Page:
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J Clin Pharmacol. 2016 Aug;56(8):1028-34. doi: 10.1002/jcph.692. Epub 2016 Feb 22.

Prescription Writing in Small Groups as a Clinical Pharmacology Educational Intervention: Perceptions of Preclerkship Medical Students.

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1
Department of Pharmacology and Therapeutics, College of Medicine and Medical Sciences, Arabian Gulf University, Manama, Bahrain.

Abstract

Medical students do not perform well in writing prescriptions, and the 3 variables-learner, teacher, and instructional method-are held responsible to various degrees. The objective of this clinical pharmacology educational intervention was to improve medical students' perceptions, motivation, and participation in prescription-writing sessions. The study participants were second-year medical students of the College of Medicine and Medical Sciences of the Arabian Gulf University, Bahrain. Two prescription-writing sessions were conducted using clinical case scenarios based on problems the students had studied as part of the problem-based learning curriculum. At the end of the respiratory system subunit, the training was conducted in small groups, each facilitated by a tutor. At the end of the cardiovascular system subunit, the training was conducted in a traditional large-group classroom setting. Data were collected with the help of a questionnaire at the end of each session and a focus group discussion. A majority of the students (95.3% ± 2.4%) perceived the small-group method better for teaching and learning of all aspects of prescription writing: analyzing the clinical case scenario, applying clinical pharmacology knowledge for therapeutic reasoning, using a formulary for searching relevant prescribing information, and in writing a complete prescription. Students also endorsed the small-group method for better interaction among themselves and with the tutor and for the ease of asking questions and clarifying doubts. In view of the principles of adult learning, where motivation and interaction are important, teaching and learning prescription writing in small groups deserve a serious consideration in medical curricula.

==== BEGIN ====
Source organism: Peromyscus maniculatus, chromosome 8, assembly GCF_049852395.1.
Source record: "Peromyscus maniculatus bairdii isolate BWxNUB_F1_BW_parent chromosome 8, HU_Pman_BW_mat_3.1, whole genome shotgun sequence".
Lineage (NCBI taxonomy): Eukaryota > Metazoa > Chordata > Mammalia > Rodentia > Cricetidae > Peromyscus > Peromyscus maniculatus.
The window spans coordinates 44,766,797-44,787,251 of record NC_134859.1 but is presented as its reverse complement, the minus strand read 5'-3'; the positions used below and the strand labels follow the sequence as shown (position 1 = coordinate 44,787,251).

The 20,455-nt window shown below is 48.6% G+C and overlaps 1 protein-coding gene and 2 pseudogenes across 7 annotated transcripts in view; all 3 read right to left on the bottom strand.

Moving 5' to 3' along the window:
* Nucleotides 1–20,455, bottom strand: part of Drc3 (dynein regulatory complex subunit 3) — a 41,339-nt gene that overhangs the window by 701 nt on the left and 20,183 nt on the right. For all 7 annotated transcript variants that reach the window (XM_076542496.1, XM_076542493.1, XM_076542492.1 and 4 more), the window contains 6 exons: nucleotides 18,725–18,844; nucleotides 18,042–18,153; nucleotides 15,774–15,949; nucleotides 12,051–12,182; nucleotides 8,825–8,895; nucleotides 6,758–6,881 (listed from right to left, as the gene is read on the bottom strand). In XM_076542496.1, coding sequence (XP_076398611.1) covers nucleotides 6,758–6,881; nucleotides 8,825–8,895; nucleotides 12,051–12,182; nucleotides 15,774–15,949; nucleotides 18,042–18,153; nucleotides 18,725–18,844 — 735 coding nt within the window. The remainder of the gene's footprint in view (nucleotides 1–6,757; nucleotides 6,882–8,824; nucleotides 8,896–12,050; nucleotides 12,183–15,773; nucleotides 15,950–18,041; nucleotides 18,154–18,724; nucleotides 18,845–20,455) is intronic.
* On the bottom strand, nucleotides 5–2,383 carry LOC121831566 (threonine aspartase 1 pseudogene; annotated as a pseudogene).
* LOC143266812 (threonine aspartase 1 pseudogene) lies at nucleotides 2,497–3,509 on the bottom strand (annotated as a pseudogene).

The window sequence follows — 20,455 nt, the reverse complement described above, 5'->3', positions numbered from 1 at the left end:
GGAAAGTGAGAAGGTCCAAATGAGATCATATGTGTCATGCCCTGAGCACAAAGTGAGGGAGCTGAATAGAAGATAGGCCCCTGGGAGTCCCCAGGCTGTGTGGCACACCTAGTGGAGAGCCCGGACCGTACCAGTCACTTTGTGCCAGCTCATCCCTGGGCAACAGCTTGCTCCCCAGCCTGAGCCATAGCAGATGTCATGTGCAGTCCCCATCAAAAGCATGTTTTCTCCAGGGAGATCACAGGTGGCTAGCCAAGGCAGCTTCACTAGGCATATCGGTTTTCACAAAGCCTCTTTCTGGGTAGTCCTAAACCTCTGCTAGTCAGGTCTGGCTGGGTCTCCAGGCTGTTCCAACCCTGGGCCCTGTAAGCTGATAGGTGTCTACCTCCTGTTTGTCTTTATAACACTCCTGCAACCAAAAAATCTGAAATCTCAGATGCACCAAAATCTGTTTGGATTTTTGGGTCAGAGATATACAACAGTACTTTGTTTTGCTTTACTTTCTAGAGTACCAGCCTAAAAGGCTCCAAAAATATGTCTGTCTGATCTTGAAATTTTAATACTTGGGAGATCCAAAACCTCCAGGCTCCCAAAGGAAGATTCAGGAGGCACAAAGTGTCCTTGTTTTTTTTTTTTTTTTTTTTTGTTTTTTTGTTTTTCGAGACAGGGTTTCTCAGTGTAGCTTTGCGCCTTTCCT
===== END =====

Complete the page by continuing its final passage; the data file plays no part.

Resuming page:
KEYWORDS:

clinical pharmacology; medical education; medical students; prescription writing; problem-based learning; rational therapeutics; small-group learning

PMID:
26677798
DOI:
10.1002/jcph.692
[Indexed for MEDLINE]
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